If you’re camping and/or planning on cooking, do your grocery shop before heading down because the small town shops have limited options and are usually more expensive. Make sure your accommodation has a fridge to store your food items for the duration of your trip.

Hikes to Do

There are a LOT of different hikes to do at Wilson’s Prom. It took me a long time to narrow down which hikes to go on in the limited 2.5 days we had here especially since they all looked amazing. We managed to cram 6 hikes during our stay and although we had a fantastic time, it was also super tiring and I wish we had more time to chill out and relax a little more. After many hours of googling and scouring online travel itineraries, these are the top 6 hikes we chose based on popularity and scenery. (You can check out the full list of hikes on the parks website or download the parks guide pdf – there are 25 listed hikes on the website!)

Map from Parks Victoria website. I’ve outlined the walks we did.

Three Bays Walk: Squeaky Beach, Picnic Bay, Whisky Bay

Difficulty level: Grade 3 (walking track was relatively easy, some inclines and uneven foot path)
advertised as 4hrs return, but it took us closer to 5hrs with a few minor rest breaks
Starting point:
Tidal River Campground

This walk connects three beaches and gives you views of both forest and coast. It drizzled on and off all morning but it was still a beautiful hike nonetheless – plus, it was entertaining watching Toby rock his emergency poncho 😂. The hike starts at the Tidal River Campground. Parking is at the visitor’s centre and you’ll have to make your way through the campground to the back to get to the start of the hike. (There’s a conveniently placed public toilet here just before the start of the 5hr hike.)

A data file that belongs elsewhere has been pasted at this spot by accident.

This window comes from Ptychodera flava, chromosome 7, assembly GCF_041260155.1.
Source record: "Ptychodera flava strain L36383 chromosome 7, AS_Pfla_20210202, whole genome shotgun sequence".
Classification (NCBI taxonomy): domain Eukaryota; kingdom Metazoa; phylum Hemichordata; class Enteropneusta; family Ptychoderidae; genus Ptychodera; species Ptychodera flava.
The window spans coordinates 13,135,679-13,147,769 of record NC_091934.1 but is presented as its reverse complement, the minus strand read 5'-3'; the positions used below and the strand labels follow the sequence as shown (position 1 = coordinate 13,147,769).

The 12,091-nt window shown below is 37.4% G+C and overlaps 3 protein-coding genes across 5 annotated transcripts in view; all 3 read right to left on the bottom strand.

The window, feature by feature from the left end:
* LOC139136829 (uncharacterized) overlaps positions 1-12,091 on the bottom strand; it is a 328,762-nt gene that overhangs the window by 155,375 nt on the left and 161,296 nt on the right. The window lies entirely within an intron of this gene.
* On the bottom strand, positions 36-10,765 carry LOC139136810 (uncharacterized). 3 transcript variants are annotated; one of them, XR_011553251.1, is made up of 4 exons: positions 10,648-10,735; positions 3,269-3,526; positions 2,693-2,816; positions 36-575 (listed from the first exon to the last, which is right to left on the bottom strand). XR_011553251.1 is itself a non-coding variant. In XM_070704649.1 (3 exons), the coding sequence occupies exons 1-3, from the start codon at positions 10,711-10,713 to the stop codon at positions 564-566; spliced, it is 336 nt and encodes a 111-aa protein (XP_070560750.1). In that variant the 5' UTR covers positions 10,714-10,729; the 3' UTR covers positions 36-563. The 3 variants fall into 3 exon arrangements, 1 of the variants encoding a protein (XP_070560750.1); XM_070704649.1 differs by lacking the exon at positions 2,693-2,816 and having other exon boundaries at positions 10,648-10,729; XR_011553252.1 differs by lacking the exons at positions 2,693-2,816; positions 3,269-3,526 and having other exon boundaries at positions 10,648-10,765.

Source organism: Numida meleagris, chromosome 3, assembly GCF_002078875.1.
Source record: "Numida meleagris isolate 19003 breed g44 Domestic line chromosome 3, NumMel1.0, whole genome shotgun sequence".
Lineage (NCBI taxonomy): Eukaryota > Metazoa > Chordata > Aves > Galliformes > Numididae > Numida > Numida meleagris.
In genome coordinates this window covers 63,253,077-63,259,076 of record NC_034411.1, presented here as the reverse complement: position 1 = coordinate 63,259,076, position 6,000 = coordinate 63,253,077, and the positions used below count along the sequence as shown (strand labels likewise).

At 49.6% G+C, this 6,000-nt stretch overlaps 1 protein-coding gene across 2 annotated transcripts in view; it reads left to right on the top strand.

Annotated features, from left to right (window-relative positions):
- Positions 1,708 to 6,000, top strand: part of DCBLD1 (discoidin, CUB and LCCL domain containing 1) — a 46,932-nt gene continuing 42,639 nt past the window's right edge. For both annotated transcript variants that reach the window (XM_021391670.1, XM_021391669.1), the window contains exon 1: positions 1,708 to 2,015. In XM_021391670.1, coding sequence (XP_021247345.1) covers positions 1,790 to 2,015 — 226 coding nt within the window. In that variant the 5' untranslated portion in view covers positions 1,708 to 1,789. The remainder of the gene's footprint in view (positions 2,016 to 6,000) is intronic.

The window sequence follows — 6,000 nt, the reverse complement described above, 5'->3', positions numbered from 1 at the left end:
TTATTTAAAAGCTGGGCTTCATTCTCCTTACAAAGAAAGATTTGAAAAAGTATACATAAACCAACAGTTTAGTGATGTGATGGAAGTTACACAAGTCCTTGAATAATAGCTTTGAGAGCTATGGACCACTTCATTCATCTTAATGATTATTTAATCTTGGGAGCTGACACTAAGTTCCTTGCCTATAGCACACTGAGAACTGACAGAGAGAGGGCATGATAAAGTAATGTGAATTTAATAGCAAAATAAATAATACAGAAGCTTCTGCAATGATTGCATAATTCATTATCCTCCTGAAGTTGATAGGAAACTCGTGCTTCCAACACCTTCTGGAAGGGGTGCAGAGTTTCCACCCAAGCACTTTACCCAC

At the start of the hike is Tidal River which was a shallow murky river beside the campground where a few families were splashing around the water with floaties and enjoying the morning. You’ll cross the bridge and walk through an uphill forested road to get views overlooking Norman Bay, where the Tidal River joins. On this hike you’ll come across 3 beaches: Squeaky Beach, Picnic Bay Beach, and Whisky Bay Beach. Squeaky Beach is the most popular beach in Wilsons Prom and it’s named due to the squeaking sounds you make as you walk barefoot across the white sand. It was a bit too cold for us to go barefoot so we didn’t get to hear the squeak – we’ll have to come back in better weather next time! We were lucky enough to have the famous Squeaky Beach to ourselves because of the weather. The best part of the hike was meeting a blonde wombat on the track!!